Target's 1Q profit drops 26 pct. on weak sales

NEW YORK – Target Corp. reported a 26 percent drop in first-quarter profit as cool temperatures and financial pressures limited customers' appetite for spending.

The company, based in Minneapolis, also cut its annual profit outlook, sending its stock down in premarket trading.

Target is the latest in a string of companies including rival Wal-Mart Stores Inc. that underscore how weather and other pressures have squeezed business in the first couple months of the year.

Still, Target, whose sales growth has been uneven since the recession, remains confident in its strategies to attract shoppers.

Target has reached out to customers with two big growth initiatives. It has been offering a larger selection of food and also a program, started in 2010, that gives shoppers a 5 percent discount when they pay with Target-branded credit and debit cards.

At the same time, Target continues to team up with new designers for limited-time partnerships. Earlier this month, Target announced its latest designer collaboration, with Phillip Lim. The collection is due out in September.

Last year, Target expanded into urban markets using smaller versions of its big-box stores in Seattle, Los Angeles and Chicago.

Target also started to expand into Canada earlier this year, its first foray outside the U.S. The company is opening the stores in waves that should add up to about 125 stores at locations once owned by Canadian retailer Zellers by the end of the year. During the first quarter, it opened 24 stores in Canada.

"Target's first- quarter earnings were below expectations as a result of softer-than-expected sales, particularly in apparel and other seasonal and weather-sensitive categories," Gregg Steinhafel, chairman, president and CEO of Target, said in a statement. "While we are disappointed in our first-quarter performance, we remain confident in our strategy, and we continue to invest in initiatives, including Canada, our digital channels, and CityTarget, that will drive Target's long-term growth."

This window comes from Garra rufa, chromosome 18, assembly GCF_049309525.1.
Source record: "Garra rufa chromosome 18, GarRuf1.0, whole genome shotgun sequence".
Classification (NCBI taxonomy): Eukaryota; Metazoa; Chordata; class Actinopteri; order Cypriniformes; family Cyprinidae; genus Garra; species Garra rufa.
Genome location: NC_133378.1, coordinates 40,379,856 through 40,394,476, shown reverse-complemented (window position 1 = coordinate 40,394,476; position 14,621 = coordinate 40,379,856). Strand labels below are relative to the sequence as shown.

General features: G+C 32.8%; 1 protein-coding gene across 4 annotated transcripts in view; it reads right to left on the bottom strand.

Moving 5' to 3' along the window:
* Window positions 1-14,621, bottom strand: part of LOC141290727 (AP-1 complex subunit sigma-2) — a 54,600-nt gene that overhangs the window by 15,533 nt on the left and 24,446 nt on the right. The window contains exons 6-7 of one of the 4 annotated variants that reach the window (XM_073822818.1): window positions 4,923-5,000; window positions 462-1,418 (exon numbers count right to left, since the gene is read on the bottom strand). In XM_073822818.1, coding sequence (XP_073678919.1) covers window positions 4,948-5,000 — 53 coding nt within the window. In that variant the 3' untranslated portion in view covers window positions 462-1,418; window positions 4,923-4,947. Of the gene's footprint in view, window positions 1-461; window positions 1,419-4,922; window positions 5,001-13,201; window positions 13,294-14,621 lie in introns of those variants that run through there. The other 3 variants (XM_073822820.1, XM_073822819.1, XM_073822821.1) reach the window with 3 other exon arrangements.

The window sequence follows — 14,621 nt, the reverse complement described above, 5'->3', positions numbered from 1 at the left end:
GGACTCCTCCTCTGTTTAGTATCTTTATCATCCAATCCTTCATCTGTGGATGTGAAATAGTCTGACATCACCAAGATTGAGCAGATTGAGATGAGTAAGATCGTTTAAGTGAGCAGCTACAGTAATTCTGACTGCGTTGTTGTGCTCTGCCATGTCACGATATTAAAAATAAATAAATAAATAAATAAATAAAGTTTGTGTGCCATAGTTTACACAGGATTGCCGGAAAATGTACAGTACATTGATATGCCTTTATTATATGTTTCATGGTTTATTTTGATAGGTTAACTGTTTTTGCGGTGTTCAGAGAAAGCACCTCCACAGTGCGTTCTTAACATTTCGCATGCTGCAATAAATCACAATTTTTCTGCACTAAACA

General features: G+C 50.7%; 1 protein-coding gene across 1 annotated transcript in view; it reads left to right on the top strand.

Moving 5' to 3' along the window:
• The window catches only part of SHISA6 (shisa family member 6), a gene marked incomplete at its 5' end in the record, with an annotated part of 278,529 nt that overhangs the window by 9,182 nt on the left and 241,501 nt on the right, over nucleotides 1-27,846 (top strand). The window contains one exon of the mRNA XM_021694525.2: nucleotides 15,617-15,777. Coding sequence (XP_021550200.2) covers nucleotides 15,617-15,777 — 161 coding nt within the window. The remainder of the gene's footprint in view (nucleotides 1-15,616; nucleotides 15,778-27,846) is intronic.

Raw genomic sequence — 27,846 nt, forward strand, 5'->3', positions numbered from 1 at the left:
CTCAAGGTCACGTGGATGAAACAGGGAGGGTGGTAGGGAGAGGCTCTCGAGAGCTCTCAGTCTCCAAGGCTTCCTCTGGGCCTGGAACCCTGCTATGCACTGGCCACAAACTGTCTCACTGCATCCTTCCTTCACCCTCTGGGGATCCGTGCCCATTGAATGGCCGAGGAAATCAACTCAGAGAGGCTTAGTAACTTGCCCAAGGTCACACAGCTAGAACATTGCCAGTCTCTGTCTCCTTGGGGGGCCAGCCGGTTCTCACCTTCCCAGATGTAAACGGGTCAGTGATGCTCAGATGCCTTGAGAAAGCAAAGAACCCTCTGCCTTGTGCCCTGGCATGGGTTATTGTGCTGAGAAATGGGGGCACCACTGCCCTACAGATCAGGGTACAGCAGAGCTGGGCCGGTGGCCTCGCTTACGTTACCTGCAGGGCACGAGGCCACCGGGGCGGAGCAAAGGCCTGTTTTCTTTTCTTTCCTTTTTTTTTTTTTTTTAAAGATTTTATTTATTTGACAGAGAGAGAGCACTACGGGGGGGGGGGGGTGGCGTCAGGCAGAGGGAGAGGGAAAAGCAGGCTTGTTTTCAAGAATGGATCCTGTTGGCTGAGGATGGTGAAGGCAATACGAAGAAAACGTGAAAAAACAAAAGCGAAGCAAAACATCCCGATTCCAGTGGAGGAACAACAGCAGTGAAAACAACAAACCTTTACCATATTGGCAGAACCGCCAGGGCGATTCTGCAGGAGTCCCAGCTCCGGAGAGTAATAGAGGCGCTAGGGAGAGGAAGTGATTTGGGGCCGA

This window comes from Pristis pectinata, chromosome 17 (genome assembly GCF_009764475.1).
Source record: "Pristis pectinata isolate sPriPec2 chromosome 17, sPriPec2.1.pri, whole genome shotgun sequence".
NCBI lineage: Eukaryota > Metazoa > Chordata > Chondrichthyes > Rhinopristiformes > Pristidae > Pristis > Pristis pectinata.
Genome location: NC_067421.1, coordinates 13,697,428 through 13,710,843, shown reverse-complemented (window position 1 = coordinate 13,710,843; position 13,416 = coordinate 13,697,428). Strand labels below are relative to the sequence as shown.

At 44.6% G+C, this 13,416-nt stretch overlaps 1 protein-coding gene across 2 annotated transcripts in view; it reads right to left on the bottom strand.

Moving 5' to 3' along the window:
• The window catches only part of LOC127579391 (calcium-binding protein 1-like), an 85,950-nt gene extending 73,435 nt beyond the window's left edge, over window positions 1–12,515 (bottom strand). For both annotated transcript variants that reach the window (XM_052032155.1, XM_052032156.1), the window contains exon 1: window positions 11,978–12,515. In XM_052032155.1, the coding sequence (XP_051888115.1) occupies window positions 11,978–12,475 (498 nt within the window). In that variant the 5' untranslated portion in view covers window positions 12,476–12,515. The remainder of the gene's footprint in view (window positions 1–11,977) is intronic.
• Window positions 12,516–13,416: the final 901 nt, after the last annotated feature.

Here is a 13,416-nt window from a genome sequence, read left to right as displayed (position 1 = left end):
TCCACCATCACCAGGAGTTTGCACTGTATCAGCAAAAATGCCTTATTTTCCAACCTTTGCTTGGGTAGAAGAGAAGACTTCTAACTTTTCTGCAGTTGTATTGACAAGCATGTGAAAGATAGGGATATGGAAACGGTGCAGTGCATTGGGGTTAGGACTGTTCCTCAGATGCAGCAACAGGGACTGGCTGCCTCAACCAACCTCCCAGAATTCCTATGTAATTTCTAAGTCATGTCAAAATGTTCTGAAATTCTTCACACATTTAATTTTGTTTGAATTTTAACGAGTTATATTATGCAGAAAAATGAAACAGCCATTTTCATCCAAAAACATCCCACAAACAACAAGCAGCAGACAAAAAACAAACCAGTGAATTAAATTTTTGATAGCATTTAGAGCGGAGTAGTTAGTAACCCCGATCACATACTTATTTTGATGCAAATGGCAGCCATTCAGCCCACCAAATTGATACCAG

Target said it earned $498 million, or 77 cents per share, for the three months ended May 4. That compares with $697 million, or $1.04 per share, a year earlier.

Excluding items related to its Canadian expansion and retirement of certain debt, the company earned $1.05 per share.

Sales rose 1 percent to $16.71 billion.

Revenue at stores open at least a year slipped 0.6 percent as the number of transactions fell 1.9 percent. That's considered an important measure of retail performance because it strips out the effect of stores that open or close during the year.

Analysts had expected earnings of 95 cents per share on revenue of $16.82 billion.

Target expects that adjusted earnings per share will be in a range between $1.09 and $1.19 for the current quarter.

For the full year, the company now expects $4.70 per share to $4.90 per share. That's down from its original guidance of $4.85 per share to $5.05 per share.

Analysts had forecast $1.11 per share for the second quarter and $4.63 per share for the year.

The results come a week after Wal-Mart, the world's largest retailer, reported that its first-quarter profit edged up just slightly, and the company struggled with a sales malaise in its namesake business.

Revenue at stores open at least year at its namesake U.S. business dropped 1.4 percent, the first decline since the second quarter of 2011.

Wal-Mart also offered a quarterly profit outlook that came below Wall Street's projections. Wal-Mart blamed a litany of factors affecting its budget-conscious customers, including a payroll tax increase, delayed tax refunds, job worries and bad weather. The company did say that sales this month have been rebounding.

Target's stock dropped more than 2 percent to $69.75 per share in premarket trading.

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